Serious Students Only: Coding Bootcamps’ Success for Workforce Preparation
Coding bootcamps have emerged as an alternative to a traditional computer science degree. According to Course Report, there are over 300 camps operating in 51 US and Canadian cities. These are immersive programs with students in class 8 to 10 hours per day for 8 to 12 weeks. The bootcamp market is expected to grow “by 2.4x, to an estimated 16,056 graduates in 2015, up from 6,740 in 2014.”
Many may wonder what the impetus is behind the rise in popularity of these bootcamps. Geared towards an older student—one who has work experience and is seeking a career change—bootcamps recruit highly motivated, high-aptitude candidates. They often employ established, experienced professionals with years of coding experience eager to teach those students who are just as eager to learn.
Many bootcamp students quit their jobs in order to enroll in full days of classroom instruction, plus homework, to learn the coding skills they will need to secure one of the many jobs available in the rising tech sector. They work closely with their peers to solve real-world coding challenges they will likely face in the workplace. The accelerated learning environment is fast paced, however the students’ drive to learn new skills coupled with their goal of entering a well-paying job market, create an ideal teaching/learning situation, to which we can attribute the interest in and success of coding bootcamps.
Coding bootcamps are designed to teach software developers a custom curriculum that focuses on relevant job skills. Students typically pass an aptitude test and a soft skills interview to be admitted. Students and instructors work closely to hone the skills they need to use in the workforce. Curriculum at The Software Guild, a division of The Learning House, Inc., for example, includes lectures, lab exercises, and a series of mastery projects where the students build functioning applications. The Guild employs experienced coders as instructors with at least eight years of industry experience who can teach students what the entry-level coder will need, sans theory. Faculty ensure that students are prepared to address potential on-the-job challenges from day one, and during the final weeks of the program, instructors manage this classroom like a job site and students function as employees.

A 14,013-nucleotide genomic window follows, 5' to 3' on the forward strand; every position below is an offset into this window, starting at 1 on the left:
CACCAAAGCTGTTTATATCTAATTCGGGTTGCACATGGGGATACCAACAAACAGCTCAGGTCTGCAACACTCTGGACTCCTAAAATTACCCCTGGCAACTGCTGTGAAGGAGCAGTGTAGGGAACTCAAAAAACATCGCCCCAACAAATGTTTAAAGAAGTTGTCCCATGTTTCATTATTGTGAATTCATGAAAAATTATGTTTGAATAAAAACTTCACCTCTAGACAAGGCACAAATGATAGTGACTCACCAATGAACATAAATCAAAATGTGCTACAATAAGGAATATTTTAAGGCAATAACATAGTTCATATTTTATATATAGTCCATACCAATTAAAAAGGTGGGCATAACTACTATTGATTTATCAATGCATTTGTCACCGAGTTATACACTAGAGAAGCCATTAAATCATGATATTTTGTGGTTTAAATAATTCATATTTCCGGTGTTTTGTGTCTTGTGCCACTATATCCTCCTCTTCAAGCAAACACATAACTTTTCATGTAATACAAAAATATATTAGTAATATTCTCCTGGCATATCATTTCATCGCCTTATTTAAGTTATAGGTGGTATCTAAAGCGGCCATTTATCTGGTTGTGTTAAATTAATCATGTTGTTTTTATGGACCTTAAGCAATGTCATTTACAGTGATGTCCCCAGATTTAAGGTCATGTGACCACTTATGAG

According to the Bureau of Labor Statistics, computer and mathematical occupations are expected to add 785,700 new jobs to the workforce between 2008 and 2018. Driven by the continuing need in all market sectors to adopt the latest technologies, demand for computer specialists is likely to account for the vast majority of this growth, increasing by 762,700 jobs. New computer specialist jobs will rise in almost every industry, but roughly half will be located in the computer systems design industry, which is expected to employ more than one in four computer specialists in 2018.
Traditional computer science programs have not been able to keep pace with the demand, and coding bootcamps were created to fill the need. The combination of highly motivated students in an immersive environment with veteran practitioners as faculty, coupled with a competency-based curriculum focused on entry-level knowledge, in an industry with a shortage of talent results in an ideal learning environment. The Software Guild has a 95 percent placement rate within 90 days of graduation.
Colleges and universities can participate in the bootcamp development through partnerships. For example, the Software Guild has articulation agreements with Stark State College in Ohio and Concordia University – St. Paul whereby graduates can matriculate at the college or university, receive credit for their prior bootcamp knowledge, and proceed to earn their AS or BS degree. The US Department of Education recently announced the EQUIP program whereby traditional institutions of higher education can partner with coding bootcamps and students can use Title IV funds for tuition. Clearly the time for coding bootcamps has arrived and they present both challenges and opportunities for colleges and universities.